On July 17, I wrote you a poem.
I hadn’t written poetry since, oh, since Junior High. It wasn’t very good poetry, but the words rhymed, so I’m not sure why you expected anything better out of me. The words rhymed. It was a poem.
On July 17, I wrote you a poem and six hours later I was sick.
Sick, for real, with a 101 fever and chills and visions of this finally being the end and well, I had a good run. (I occasionally overreact in cases of high fever. High fever panic commences for me at about 98.9.)
On April 5, 1925, Babe Ruth collapsed with a fever, infection, and an abscess in his gut. But, not before hitting two home runs in a spring training game. He’d been running a temp through spring training and didn’t rejoin the Yankees for eight weeks.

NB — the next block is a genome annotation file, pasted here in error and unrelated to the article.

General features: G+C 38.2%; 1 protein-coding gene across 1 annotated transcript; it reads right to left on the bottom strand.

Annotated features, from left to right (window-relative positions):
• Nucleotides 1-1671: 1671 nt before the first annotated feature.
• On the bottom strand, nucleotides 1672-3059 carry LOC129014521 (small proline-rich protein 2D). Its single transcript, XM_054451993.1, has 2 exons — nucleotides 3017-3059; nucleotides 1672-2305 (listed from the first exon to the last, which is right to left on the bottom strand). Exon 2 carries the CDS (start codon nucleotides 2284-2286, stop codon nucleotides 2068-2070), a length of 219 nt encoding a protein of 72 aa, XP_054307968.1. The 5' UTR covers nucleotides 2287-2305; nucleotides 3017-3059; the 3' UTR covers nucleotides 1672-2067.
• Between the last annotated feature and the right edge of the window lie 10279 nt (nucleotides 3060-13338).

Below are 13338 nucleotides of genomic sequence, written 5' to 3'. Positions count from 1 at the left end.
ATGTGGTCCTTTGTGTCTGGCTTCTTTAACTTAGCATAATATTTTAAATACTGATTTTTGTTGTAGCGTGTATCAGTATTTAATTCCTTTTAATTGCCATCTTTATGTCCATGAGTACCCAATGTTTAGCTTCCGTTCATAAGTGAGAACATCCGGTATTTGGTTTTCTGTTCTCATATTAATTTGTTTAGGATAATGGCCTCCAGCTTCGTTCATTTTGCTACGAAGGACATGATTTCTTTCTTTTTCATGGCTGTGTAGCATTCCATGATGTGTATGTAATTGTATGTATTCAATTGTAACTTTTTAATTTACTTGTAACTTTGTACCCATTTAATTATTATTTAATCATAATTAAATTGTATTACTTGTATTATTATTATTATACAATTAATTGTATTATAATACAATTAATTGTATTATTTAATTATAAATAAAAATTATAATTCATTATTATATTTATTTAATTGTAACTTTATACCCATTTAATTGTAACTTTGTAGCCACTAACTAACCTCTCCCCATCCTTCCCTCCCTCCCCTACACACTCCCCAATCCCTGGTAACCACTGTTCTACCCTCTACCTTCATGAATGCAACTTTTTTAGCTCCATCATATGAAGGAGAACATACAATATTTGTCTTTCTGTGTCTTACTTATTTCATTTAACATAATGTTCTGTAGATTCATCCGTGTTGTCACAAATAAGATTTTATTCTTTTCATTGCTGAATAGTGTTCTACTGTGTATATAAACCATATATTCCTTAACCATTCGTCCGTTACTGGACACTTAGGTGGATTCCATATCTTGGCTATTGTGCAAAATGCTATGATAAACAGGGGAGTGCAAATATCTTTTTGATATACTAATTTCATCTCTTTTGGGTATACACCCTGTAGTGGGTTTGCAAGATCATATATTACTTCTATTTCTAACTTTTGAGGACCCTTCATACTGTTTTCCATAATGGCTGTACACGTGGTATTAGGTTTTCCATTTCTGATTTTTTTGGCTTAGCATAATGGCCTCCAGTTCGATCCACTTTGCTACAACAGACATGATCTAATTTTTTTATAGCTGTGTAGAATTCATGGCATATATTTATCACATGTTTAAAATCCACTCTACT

I am here today, recovered after 16 days with an obnoxious summer virus, to tell you five truths about illness.
One. Babe Ruth clearly was much tougher than me.